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How to see Hanoi: unusual tip
If you have a week in any city, I can only recommend staying in two or even more Airbnbs. You get to see different parts of a city, visit different homes, have different views, experience a few local neighbourhoods. I hadn’t considered travelling this way until I was in Hanoi, but it really worked. It made a week feel like a month because of all the different daily experiences I now remember. It also reminded me of my first two years in Berlin where I lived in six different flats. Moving in Hanoi was easier though: I only had my RiutBag X25 on my back to carry.
Best Airbnb for 1 or 2 people in modern Hanoi
My favourite Airbnb was out of the touristic old quarter in Hanoi. After a few days in the old quarter, I got the gist. I moved west towards lake Ho Tay, near Ho Chi Minh’s mausoleum and the main government buildings. If I ever move to Hanoi I'd move here. Calm, spacious neighbourhood: real life in modern Hanoi.
It's just a great residential part. https://abnb.me/EVmg/i9Ah2Qy1mH The host, Hang, was great. She works for a startup, is really curious about people’s stories from around the world and speaks fantastic English. I ended up spending the afternoon with her and she showed me round all her favourite restaurants. It was a treat after the intensity of the old quarter. This was my favourite place to stay.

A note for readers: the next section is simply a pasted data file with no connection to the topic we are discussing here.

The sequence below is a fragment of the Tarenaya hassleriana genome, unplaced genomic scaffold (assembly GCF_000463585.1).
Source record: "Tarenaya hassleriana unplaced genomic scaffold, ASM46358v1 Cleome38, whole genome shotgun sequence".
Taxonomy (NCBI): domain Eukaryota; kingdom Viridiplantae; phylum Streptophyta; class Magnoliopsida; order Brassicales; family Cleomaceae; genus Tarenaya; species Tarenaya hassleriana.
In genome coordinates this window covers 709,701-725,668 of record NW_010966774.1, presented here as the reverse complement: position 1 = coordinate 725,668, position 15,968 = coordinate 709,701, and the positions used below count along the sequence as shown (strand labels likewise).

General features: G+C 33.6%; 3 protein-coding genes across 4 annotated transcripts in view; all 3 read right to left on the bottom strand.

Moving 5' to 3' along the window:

Why return to Hanoi?
After 4 days in Sapa, I headed back to Hanoi. I was in search of a home to live and work. In the first weeks of October there were typhoons making their way through northern Vietnam so I thought it best to stay put in the city and wait until the storm blew over. In the news, people were injured in the mountainous regions of the north and on the coast in the storms but the city just experienced super heavy rains. So I found myself a more comfortable Airbnb - one I was happy to stay inside, you know with windows :) that I totally recommend - and made myself at home.
My travel gear: secure hand luggage
On my 30 days through Vietnam I'm living in my RiutBag X25
- secure backwards laptop backpack - in expanded mode as my main luggage with a waist strap to help carry the load. Tucked inside is my RiutBag Crush
, a secure backwards super light daypack that I use for short trips. Between these two, I have all my travel needs covered for 30 days. And, I'm not paying for checked luggage - everything is carry-on safe.
Here, when I looked out of the window I didn’t see the left overs of French colonialism. It was modern Hanoi. At the base, collections of cafes and restaurants, a large lake around which especially older people walked energetically in the evenings whilst children played at the edges, then trees and hotels at the mid level and finally jutting skyscraper cutting themselves a decent skyline.
Returning to a place I've travelled to already is an almost indescribable joy to me. It’s knowing your way out of the station, crossing the streets with nonchalance, not having to look at your phone as you head through the city, noticing the things around you because you already know where you’re going. It’s realising how different parts of a place new to you are connected as you recognise sites you’ve already been past. It’s losing the tourist in you.
Next stop: a DIY journey to Bai Tu Long and Halong Bay. I'm not paying $130 minimum to get on a tour to these places. I'm stubborn and convinced I can do it for less myself.